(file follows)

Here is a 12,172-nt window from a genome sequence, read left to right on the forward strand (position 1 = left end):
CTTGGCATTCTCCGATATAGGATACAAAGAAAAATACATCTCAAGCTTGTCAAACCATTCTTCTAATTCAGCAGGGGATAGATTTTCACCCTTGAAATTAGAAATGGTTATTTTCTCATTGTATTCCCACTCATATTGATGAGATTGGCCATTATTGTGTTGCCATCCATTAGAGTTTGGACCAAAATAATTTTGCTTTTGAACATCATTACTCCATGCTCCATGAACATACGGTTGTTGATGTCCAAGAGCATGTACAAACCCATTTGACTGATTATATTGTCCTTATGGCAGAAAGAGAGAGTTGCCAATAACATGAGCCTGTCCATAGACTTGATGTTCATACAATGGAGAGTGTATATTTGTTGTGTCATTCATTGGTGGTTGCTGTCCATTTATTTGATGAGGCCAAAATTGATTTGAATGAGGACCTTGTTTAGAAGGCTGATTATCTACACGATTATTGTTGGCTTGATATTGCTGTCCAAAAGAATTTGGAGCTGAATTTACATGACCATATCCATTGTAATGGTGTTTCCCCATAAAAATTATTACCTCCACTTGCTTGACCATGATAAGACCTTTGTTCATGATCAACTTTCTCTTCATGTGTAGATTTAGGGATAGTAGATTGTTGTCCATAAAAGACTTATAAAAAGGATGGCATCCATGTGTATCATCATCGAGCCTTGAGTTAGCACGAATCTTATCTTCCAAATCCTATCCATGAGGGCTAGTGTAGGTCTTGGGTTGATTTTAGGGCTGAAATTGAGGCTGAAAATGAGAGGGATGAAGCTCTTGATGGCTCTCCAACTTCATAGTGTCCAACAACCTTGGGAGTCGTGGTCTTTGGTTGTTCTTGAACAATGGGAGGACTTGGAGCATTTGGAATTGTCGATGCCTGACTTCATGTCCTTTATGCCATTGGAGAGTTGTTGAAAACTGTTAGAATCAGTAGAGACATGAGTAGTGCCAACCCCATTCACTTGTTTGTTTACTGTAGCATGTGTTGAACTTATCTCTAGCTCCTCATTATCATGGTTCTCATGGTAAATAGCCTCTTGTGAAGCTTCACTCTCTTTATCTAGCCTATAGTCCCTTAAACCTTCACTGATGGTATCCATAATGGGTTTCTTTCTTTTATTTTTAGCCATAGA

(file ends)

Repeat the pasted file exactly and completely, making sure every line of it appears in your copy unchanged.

Here is a 12,172-nt window from a genome sequence, read left to right on the forward strand (position 1 = left end):
CTTGGCATTCTCCGATATAGGATACAAAGAAAAATACATCTCAAGCTTGTCAAACCATTCTTCTAATTCAGCAGGGGATAGATTTTCACCCTTGAAATTAGAAATGGTTATTTTCTCATTGTATTCCCACTCATATTGATGAGATTGGCCATTATTGTGTTGCCATCCATTAGAGTTTGGACCAAAATAATTTTGCTTTTGAACATCATTACTCCATGCTCCATGAACATACGGTTGTTGATGTCCAAGAGCATGTACAAACCCATTTGACTGATTATATTGTCCTTATGGCAGAAAGAGAGAGTTGCCAATAACATGAGCCTGTCCATAGACTTGATGTTCATACAATGGAGAGTGTATATTTGTTGTGTCATTCATTGGTGGTTGCTGTCCATTTATTTGATGAGGCCAAAATTGATTTGAATGAGGACCTTGTTTAGAAGGCTGATTATCTACACGATTATTGTTGGCTTGATATTGCTGTCCAAAAGAATTTGGAGCTGAATTTACATGACCATATCCATTGTAATGGTGTTTCCCCATAAAAATTATTACCTCCACTTGCTTGACCATGATAAGACCTTTGTTCATGATCAACTTTCTCTTCATGTGTAGATTTAGGGATAGTAGATTGTTGTCCATAAAAGACTTATAAAAAGGATGGCATCCATGTGTATCATCATCGAGCCTTGAGTTAGCACGAATCTTATCTTCCAAATCCTATCCATGAGGGCTAGTGTAGGTCTTGGGTTGATTTTAGGGCTGAAATTGAGGCTGAAAATGAGAGGGATGAAGCTCTTGATGGCTCTCCAACTTCATAGTGTCCAACAACCTTGGGAGTCGTGGTCTTTGGTTGTTCTTGAACAATGGGAGGACTTGGAGCATTTGGAATTGTCGATGCCTGACTTCATGTCCTTTATGCCATTGGAGAGTTGTTGAAAACTGTTAGAATCAGTAGAGACATGAGTAGTGCCAACCCCATTCACTTGTTTGTTTACTGTAGCATGTGTTGAACTTATCTCTAGCTCCTCATTATCATGGTTCTCATGGTAAATAGCCTCTTGTGAAGCTTCACTCTCTTTATCTAGCCTATAGTCCCTTAAACCTTCACTGATGGTATCCATAATGGGTTTCTTTCTTTTATTTTTAGCCATAGA